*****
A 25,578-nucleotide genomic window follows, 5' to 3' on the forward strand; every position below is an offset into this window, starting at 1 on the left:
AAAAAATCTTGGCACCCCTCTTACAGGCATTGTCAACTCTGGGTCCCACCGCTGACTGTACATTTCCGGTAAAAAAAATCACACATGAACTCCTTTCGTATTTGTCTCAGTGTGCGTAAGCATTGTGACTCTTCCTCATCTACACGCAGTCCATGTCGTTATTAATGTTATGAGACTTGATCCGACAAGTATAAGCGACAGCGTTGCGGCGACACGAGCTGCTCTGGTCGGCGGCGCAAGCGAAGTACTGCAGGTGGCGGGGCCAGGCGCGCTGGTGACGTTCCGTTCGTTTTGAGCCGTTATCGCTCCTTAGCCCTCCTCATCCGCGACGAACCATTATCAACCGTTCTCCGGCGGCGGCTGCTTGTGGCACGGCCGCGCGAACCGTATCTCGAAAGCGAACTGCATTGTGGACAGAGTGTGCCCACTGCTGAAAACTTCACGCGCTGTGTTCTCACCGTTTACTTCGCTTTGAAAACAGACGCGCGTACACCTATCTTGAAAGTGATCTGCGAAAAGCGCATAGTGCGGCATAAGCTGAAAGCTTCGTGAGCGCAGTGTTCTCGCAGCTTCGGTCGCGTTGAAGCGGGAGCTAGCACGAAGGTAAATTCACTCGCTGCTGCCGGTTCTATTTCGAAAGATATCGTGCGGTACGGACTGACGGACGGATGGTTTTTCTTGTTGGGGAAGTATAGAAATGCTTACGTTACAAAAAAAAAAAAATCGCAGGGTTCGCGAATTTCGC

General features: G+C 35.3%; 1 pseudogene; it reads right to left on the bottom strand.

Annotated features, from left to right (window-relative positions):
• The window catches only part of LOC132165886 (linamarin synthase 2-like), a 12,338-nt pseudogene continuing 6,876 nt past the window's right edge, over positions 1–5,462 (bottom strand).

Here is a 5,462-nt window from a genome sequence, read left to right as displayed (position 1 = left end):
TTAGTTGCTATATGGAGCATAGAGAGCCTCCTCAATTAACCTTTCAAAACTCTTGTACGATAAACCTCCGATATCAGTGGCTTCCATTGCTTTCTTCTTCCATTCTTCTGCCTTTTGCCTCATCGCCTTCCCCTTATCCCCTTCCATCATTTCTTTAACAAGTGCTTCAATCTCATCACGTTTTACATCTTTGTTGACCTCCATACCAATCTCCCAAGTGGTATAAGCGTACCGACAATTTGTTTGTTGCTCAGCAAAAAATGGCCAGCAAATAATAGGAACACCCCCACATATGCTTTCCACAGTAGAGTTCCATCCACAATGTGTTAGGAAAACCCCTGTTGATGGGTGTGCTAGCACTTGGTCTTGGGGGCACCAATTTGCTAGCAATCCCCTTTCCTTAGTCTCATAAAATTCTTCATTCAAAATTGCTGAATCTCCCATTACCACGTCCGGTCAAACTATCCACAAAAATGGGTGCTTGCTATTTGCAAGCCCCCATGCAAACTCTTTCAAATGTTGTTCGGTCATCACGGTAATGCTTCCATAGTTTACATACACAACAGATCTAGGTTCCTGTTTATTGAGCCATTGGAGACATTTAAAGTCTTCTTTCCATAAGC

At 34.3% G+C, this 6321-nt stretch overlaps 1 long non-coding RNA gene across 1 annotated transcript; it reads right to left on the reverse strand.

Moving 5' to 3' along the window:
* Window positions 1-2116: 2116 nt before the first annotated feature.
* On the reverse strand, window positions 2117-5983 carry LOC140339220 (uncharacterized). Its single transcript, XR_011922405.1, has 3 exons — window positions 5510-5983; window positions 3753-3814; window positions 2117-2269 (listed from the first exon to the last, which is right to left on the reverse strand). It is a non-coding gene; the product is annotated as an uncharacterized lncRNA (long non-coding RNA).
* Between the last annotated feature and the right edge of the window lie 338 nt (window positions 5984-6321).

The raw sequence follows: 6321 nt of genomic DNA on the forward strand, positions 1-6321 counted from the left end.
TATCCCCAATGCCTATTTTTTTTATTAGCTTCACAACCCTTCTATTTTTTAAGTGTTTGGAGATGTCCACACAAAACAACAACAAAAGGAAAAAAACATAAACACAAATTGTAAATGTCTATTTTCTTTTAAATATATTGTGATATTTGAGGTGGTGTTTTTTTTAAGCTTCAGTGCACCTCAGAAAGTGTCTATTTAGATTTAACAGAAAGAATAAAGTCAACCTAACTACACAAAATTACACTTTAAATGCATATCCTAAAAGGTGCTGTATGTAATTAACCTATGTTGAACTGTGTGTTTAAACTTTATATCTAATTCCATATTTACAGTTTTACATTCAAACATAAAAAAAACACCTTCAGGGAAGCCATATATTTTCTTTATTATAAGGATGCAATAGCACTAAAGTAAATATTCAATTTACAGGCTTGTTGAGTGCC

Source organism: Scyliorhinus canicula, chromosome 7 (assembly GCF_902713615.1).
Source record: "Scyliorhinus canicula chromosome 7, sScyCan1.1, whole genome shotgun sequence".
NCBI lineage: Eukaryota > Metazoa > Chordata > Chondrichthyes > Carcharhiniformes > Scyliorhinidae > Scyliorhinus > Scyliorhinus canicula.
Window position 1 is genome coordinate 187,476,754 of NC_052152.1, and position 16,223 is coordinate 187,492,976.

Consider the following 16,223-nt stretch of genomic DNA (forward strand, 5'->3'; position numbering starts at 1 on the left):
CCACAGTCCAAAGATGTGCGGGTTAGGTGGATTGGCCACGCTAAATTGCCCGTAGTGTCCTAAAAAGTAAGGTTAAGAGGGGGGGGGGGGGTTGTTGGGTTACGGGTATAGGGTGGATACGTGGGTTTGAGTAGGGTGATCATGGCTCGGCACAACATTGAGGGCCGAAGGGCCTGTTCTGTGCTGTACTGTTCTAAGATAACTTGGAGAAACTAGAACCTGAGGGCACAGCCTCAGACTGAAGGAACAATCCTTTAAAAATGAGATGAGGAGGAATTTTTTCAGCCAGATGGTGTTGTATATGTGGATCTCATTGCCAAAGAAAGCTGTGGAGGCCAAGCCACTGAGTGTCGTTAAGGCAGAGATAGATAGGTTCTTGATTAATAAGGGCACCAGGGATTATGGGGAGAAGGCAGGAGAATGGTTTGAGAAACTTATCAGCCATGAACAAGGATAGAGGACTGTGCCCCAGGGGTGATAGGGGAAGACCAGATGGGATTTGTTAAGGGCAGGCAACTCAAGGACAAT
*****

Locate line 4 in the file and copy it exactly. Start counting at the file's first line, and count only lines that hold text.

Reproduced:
Annotated features, from left to right (window-relative positions):